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Documentary Histories

General Bulletin #15


U.S.S. MELVILLE, Flagship,

London.          13 November, 1918.


     1. Admiral Sims’ message to General Pershing1 reads:

          “The American Naval Forces in European Waters present to General Pershing and the gallant armies under his command their heartfelt congratulations upon the glorious victory to which they have so greatly contributed by their skill, courage, endurance and self devotion.

          “And let me add, my dear General, my own very sincere congratulations upon the success of your brilliant leadership.”

     2. The Force Commander sent to Admiral di Revel2 the following message:

          “For myself and on behalf of the officers and men of the United States Naval Forces in Europe, I congratulate you and through you the Italian Navy on the successful termination to-day of the four years of war waged against the aggression of the Teutonic Alliance. The Navy of Italy has borne its due share of the difficult tasks imposed by the four years of war and has brilliantly acquitted itself, having performed deeds of daring which will adorn the pages of history. The officers and men of my command deem it an honor to have been associated with the Italian Navy in this great war for liberty and are confident that the friendship and mutual understanding established in these times of stress will endure after peace has been achieved.”

     3. In a letter received by the Force Commander, Admiral di Revel says:

          “I have much appreciated your congratulations on the Durazzo enterprise, and have great pleasure in pointing out that its success was very largely due to American co-operation and to the skillful and seamen-like way in which your chasers were handled both in protecting our larger craft from enemy submarines and in counter attacking the latter, two of which they succeeded in sinking.”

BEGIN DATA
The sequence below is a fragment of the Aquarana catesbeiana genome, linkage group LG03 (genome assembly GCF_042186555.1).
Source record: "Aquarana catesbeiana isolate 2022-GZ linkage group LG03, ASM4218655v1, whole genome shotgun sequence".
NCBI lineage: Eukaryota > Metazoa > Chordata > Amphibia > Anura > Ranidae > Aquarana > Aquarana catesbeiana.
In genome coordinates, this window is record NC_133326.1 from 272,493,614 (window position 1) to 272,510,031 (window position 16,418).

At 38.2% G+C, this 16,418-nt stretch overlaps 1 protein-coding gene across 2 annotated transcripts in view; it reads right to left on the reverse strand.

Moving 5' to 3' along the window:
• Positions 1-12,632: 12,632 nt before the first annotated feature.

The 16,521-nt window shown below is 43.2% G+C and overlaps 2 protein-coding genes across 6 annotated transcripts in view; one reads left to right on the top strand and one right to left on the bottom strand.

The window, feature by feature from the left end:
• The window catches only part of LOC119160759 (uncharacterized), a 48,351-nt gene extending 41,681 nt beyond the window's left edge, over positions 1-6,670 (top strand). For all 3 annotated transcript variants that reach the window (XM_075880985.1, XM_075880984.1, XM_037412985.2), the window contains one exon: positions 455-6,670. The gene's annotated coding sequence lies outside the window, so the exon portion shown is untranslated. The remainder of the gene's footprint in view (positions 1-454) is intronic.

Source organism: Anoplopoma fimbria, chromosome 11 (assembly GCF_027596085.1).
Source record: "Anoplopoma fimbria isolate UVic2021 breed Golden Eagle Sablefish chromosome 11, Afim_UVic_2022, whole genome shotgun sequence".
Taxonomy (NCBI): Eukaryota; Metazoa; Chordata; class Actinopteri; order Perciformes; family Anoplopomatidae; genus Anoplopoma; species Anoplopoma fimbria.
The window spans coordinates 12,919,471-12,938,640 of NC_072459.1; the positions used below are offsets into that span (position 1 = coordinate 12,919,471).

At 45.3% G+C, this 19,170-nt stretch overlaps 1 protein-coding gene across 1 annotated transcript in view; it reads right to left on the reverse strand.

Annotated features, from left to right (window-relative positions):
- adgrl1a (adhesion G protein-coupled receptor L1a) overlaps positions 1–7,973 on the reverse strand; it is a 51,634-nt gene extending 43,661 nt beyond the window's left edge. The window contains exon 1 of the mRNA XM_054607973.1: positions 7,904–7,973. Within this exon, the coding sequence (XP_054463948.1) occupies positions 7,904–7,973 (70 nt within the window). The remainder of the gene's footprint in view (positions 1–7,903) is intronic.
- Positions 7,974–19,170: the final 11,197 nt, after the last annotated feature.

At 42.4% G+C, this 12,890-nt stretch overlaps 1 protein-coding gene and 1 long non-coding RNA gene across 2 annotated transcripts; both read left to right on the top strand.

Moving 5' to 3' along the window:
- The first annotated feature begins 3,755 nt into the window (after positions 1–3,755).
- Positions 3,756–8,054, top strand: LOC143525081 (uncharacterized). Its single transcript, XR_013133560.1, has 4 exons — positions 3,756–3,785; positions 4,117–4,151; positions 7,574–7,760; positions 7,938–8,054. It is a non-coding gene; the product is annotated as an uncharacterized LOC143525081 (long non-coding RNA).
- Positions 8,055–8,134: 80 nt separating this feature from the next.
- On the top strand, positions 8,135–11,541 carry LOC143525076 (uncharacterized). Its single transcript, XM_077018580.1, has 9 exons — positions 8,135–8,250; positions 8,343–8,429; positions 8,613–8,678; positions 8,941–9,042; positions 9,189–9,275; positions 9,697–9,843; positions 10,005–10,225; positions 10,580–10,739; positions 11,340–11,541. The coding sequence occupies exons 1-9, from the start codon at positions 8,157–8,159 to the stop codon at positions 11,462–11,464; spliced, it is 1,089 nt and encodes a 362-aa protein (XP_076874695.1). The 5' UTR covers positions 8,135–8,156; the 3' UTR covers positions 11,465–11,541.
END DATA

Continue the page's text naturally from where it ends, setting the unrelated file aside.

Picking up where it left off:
4. In a message to Vice Admiral de Bon3 the Force Commander said:

          “On this day which marks the practical termination of the war against the Central Empires I extend to you and through you to the French Navy my personal congratulations and those of the officers and men under my command on the brilliant record made by the French Navy during the four years of war now happily ended. We deem it an honor to have been associated in this war with the Navy of the French Republic and feel confident that the mutual friendship and confidence which have been inspired by our association will continue unabated after the conclusion of peace.”

     5. Mayor Rolph, of San Francsico,4 cabled the Force Commander on November 12th:

          “To you and our gallant Naval Forces San Francisco sends heartfelt congratulations and thanks.”

     6. The Secretary of the Navy5 sent the following message to Sir Eric Geddes, First Lord of the Admiralty:

          “My hearty congratulations. This is the greatest day in 2,000 years of history. All of the 500,000 men of the American Navy send greetings to you and your great Navy.”

          “One of the things for which we are the happiest is that the two English-speaking Navies have co-operated to achieve the glorious result.”

Force Commander’s Office,         

Intelligence Section.        

Source Note: TD, DLC-MSS, William Sims Papers, Box 24.

Footnote 1: VAdm. William S. Sims, Commander, United States Naval Forces Operating in European Waters, and Maj. Gen. John J. Pershing, Commander, American Expeditionary Forces.

Footnote 2: VAdm. Paolo Thaon di Revel, Commander-in-Chief, Italian Fleet, and Italian Naval Chief of Staff.

Footnote 3: Adm. Ferdinand Jean Jacques de Bon, Chief of the French Naval Staff.

Footnote 4: James Rolph.

Footnote 5: Josephus Daniels.

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